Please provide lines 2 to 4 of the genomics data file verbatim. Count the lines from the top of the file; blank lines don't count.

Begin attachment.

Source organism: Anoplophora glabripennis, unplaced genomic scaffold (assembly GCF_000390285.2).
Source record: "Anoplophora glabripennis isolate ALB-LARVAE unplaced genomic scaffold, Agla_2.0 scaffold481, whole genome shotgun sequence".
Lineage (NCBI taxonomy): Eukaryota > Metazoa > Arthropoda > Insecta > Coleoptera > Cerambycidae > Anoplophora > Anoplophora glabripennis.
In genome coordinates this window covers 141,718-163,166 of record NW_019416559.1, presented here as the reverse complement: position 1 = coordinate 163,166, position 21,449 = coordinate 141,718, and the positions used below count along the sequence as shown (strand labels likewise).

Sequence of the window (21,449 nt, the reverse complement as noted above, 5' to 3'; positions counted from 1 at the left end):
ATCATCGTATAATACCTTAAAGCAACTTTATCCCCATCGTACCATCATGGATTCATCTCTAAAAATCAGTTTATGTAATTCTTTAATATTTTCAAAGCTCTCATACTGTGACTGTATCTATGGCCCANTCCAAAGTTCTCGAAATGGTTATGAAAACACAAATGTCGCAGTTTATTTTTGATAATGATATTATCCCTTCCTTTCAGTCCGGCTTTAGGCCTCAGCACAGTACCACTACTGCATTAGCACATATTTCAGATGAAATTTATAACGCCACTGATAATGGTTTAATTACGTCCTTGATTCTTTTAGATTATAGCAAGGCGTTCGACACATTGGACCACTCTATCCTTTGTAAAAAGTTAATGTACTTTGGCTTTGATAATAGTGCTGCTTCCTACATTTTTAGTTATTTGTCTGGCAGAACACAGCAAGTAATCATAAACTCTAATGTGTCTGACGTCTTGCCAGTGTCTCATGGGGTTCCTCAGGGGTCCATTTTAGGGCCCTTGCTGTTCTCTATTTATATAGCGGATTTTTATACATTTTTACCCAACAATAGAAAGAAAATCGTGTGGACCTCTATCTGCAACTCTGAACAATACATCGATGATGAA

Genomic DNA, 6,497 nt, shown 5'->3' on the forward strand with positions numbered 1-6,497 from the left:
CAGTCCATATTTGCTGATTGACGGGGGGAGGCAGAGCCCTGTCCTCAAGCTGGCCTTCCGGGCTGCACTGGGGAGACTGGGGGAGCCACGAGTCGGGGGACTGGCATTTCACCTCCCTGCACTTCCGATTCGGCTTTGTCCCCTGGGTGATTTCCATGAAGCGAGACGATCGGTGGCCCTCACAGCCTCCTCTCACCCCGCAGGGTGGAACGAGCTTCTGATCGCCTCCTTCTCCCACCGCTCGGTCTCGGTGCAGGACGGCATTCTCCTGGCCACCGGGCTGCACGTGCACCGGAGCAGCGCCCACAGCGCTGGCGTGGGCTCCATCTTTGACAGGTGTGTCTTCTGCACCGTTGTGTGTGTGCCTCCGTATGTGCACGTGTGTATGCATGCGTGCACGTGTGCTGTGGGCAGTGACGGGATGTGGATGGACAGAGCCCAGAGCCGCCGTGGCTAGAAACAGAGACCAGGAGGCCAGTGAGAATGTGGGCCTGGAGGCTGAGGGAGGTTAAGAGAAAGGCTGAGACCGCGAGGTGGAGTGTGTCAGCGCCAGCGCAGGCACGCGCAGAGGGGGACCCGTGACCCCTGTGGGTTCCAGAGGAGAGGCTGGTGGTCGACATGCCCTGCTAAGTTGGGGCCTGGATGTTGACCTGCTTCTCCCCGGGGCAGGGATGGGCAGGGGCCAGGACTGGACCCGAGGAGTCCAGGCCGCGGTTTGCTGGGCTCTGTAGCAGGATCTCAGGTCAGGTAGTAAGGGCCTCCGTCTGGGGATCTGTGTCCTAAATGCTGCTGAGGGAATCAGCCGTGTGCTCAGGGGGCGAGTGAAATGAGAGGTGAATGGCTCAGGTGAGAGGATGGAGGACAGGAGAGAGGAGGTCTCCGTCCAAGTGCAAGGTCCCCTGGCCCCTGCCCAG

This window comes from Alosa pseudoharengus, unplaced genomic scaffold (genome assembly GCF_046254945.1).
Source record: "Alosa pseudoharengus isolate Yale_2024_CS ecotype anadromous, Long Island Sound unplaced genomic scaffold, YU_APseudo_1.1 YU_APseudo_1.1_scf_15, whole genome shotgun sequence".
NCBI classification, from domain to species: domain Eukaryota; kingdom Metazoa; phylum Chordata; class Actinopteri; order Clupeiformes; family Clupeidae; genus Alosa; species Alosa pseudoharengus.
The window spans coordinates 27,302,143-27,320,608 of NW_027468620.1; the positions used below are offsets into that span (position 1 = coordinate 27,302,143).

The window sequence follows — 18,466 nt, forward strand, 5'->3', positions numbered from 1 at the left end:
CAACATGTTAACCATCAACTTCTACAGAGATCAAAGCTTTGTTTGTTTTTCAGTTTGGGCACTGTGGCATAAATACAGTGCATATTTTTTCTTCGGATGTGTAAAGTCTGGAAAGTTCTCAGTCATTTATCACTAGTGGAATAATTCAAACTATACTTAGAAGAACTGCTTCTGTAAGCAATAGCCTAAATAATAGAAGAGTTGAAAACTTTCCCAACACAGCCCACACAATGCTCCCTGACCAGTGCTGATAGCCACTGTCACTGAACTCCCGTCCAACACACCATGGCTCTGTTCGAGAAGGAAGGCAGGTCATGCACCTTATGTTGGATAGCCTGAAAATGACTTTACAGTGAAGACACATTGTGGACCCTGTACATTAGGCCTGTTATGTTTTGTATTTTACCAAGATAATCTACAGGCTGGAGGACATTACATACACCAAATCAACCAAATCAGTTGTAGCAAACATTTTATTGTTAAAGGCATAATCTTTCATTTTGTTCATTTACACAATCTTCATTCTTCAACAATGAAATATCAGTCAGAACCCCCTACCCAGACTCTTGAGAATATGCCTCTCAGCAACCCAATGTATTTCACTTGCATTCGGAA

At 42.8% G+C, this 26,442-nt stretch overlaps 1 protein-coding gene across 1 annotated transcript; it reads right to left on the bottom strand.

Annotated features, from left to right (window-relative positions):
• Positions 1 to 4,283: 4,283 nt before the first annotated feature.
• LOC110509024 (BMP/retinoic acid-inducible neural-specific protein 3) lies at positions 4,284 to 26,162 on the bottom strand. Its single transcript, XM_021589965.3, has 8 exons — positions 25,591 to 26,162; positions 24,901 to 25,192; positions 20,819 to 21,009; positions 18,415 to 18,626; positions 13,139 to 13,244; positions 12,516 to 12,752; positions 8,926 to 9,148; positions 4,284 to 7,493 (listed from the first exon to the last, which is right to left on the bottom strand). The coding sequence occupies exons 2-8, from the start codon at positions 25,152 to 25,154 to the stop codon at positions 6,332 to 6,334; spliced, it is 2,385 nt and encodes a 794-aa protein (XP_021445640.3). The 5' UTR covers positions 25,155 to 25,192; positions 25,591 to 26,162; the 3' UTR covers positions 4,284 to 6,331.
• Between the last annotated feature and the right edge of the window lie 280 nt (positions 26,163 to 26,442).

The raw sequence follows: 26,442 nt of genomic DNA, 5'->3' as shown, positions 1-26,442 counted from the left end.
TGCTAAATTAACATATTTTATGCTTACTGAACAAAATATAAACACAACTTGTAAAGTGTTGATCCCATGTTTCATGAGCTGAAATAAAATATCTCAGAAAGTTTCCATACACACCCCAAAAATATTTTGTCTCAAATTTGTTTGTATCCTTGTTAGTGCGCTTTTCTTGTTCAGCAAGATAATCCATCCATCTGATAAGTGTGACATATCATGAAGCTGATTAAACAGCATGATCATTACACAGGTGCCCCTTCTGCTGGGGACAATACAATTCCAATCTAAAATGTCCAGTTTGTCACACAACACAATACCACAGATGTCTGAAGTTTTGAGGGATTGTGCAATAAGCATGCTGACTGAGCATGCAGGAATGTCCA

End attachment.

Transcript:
Source record: "Anoplophora glabripennis isolate ALB-LARVAE unplaced genomic scaffold, Agla_2.0 scaffold481, whole genome shotgun sequence".
Lineage (NCBI taxonomy): Eukaryota > Metazoa > Arthropoda > Insecta > Coleoptera > Cerambycidae > Anoplophora > Anoplophora glabripennis.
In genome coordinates this window covers 141,718-163,166 of record NW_019416559.1, presented here as the reverse complement: position 1 = coordinate 163,166, position 21,449 = coordinate 141,718, and the positions used below count along the sequence as shown (strand labels likewise).